my concern would be are you still letting some air exchange going on or is it totally sealed up?
      It's not fully air tight right now but once the weather turns cold I will batton down the hatches so you've brought up a great question. The area where the two waterfalls come in are open to the air. And of course the aerators are running 40lph each. But is that enough? There is definitely no "puffing out" of the plastic anywhere so I'm assuming there's plenty of air exchange but I honestly don't know for sure. I'm open to suggestions!

    16. #16
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      I don't think that you could make it totally air proof. The main idea is to keep the wind off and limit the free exchange of high humidity air within the enclosure with the cold dry air outside, both reduce the evaporation, which is a major cooling factor.

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    17. #17
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      An air stone will add outside air.
      Need more Koi

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      Quote Originally Posted by audioenvy View Post
      I think I'm going to use a portable room heater to heat the air rather than the water. Yeah, the water won't stay quite as warm but I think it will be warm enough and not cost an arm and a leg. I guess we will see what happens when we go two straight weeks with the outside temps never breaking 40 degrees.

      On Monday I put my cover on and have the small portable heater running (not visible in the photo). The air under the cover is WARM! The early AM water temperature was back up to 60 degrees this morning after dropping to as low as 55 degrees over the weekend. If the water temperatures will stay in the mid-to-high 40s even during the coldest times of the winter I'll be extremely happy. I'm not trying to keep the fish from slowing down--I just don't want to have to shut everything off and have them go into full torpor.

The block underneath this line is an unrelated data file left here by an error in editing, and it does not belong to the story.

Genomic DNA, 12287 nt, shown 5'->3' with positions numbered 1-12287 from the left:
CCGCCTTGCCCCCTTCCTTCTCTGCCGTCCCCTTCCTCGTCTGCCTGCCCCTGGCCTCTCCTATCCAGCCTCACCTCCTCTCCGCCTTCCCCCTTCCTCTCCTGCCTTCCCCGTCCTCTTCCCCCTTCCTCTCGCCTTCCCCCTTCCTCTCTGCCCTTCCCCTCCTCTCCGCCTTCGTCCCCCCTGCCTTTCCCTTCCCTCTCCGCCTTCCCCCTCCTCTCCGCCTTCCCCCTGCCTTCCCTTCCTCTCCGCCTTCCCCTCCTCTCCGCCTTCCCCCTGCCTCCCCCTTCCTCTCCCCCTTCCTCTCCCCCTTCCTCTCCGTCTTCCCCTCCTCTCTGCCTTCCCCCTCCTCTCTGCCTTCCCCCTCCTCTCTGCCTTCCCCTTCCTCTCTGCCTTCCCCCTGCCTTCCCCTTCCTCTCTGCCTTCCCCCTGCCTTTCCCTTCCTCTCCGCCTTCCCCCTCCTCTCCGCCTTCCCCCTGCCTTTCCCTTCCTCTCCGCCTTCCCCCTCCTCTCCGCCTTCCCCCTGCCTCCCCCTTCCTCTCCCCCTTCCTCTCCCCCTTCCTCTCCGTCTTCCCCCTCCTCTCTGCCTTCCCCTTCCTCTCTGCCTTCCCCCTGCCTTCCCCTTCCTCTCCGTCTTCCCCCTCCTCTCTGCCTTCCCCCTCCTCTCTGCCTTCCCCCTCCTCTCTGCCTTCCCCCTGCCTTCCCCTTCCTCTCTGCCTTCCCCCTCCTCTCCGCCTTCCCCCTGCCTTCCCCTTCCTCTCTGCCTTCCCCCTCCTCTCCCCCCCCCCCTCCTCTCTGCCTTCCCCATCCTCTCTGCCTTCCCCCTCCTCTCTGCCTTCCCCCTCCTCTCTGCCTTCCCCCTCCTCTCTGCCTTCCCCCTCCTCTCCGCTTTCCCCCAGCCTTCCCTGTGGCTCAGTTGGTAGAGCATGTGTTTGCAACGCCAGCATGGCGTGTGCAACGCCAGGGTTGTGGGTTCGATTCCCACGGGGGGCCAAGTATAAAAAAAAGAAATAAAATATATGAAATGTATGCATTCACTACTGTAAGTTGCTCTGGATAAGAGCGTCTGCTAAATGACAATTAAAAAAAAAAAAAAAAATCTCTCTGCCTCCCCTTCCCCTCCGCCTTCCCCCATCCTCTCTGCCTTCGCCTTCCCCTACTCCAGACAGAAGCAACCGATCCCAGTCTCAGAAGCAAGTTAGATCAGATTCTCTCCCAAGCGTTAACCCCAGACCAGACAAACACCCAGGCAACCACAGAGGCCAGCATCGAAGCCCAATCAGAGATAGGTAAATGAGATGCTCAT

Name:  File Oct 18, 3 07 33 PM.jpg
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      I used a small electric space heater under my cover. Pond temps were never below low 40* in the northern Indiana winter. But that was rare, temps were 50* or so most of then time with most pumps and filters up and running. I had to shut off heater alot of the time especially in day time.

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      Quote Originally Posted by Koifetti View Post
      I used a small electric space heater under my cover. Pond temps were never below low 40* in the northern Indiana winter. But that was rare, temps were 50* or so most of then time with most pumps and filters up and running. I had to shut off heater alot of the time especially in day time.
      Why did you have to shut it off?

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      I have a 2000 gallon pond that is covered, with a solar pool cover, and used (2) 1500 watt buckets heaters, 1 at the skimmer intake and one hanging over the waterfall. My pond is longer than wide, so it's a straight type of flow. Water stays at about 55 to 60F. There are several holes in my cover at the base from the rats who like to live in Florida, I just keep these patched as best as I can. A little bit of air flow is actually pretty good because you don't really want to have totally stale air. You can get a timer so that the heaters are only on during the night time when the sun isn't out, and that could save some power. A solar pool cover really holds in the heat; I usually only run my heaters two months out of the year, January and February.